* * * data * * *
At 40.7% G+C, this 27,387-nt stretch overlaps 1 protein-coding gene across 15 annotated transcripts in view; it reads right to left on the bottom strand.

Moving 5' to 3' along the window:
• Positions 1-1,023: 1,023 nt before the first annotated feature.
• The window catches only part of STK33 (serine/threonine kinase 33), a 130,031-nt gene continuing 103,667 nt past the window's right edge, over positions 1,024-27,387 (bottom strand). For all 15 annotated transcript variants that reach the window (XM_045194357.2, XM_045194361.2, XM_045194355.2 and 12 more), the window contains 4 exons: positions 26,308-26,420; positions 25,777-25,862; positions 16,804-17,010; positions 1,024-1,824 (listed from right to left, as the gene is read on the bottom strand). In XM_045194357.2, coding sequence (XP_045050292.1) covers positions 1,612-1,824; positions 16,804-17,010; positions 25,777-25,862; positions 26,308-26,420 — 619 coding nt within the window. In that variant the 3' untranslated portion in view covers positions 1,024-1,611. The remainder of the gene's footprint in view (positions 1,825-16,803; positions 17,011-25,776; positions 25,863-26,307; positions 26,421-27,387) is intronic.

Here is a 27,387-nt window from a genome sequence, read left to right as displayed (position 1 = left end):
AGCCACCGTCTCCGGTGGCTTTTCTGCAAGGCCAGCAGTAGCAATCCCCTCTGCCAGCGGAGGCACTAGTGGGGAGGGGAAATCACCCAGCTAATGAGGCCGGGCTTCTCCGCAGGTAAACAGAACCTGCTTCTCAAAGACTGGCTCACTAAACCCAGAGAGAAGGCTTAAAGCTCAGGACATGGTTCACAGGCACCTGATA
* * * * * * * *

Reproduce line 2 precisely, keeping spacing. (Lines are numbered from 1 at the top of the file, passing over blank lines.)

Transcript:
Moving 5' to 3' along the window: